The Century Riverside 12, considered by many to be the last grownup local movie theater since Reno hasn’t really had an arthouse in nearly two decades, recently joined ranks with all the mall-adjacent megaplexes to start doing something abhorrent: selling assigned-seat tickets.
It was probably only a matter of time. The Riverside, which opened to much hullabaloo 20 years ago, is now owned by mega-chain Cinemark—as are Century Park Lane and Century Summit Sierra and more than 500 other theaters throughout the world.
Selling assigned seats doesn't serve customers. Moviegoers should be able to decide for themselves whether or not they want to sit behind the woman in the tall hat or next to the 900-pound man who smells like he just came from a fish-packing plant. Instead, they have to have “Excuse me, sir, I believe you're in my seat” conversations in theaters where the seat numbers are barely visible to begin with.
Why are the theater owners and managers doing this? Because it helps them. They want to force moviegoers to buy their tickets months in advance so that they can gauge interest and plan in advance how long to keep certain movies and how much—or, more accurately, how little—staffing they'll need on any given night. So, get used to planning your dates three months ahead of time.
“Well, dinner is going great, so let's not rush it. We'll skip the next showing and catch the 9 o'clock instead.” Nope! Those days are over. You will be at the theater at the scheduled time and sit exactly where you're told or no Star Wars for you.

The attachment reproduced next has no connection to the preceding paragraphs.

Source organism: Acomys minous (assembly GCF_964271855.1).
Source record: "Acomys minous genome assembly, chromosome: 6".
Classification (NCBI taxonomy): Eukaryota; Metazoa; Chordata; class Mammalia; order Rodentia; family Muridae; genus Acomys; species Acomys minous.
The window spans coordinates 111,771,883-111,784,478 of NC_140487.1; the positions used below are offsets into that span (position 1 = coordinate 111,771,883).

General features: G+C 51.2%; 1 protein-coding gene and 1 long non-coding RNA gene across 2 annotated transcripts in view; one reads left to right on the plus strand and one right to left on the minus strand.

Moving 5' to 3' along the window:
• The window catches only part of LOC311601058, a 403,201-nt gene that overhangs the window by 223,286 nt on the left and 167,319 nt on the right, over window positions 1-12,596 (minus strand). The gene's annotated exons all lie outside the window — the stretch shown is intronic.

Airline travel used to be a classy, enjoyable activity. Now everybody hates it except for masochists with fantasies of being treated like cattle. It's a necessary inconvenience. And little by little, going to the movies is headed that same way.
Except that going to the movies isn't really necessary. Very few of us ever actually need to go to the movies for professional reasons. Going to the movies is entertainment. It's supposed to be fun.
And this is not a great time in history for movie theaters to alienate their audiences. Home TVs look amazing and don't cost much. And there's so much great content on streaming services that rivals or even beats the stuff in the theaters. For example, acclaimed director Martin Scorsese's latest film is a straight-to-Netflix offering. (See page 19 for our review.)
And if you really want to get out of the house for a fun date night, you can skip the movies. Head out to the local live theater productions instead. You can catch first-rate shows and support a locally owned business instead of a Texas-based mega-chain. Some of them even still seat their customers on a first-come, first-served basis.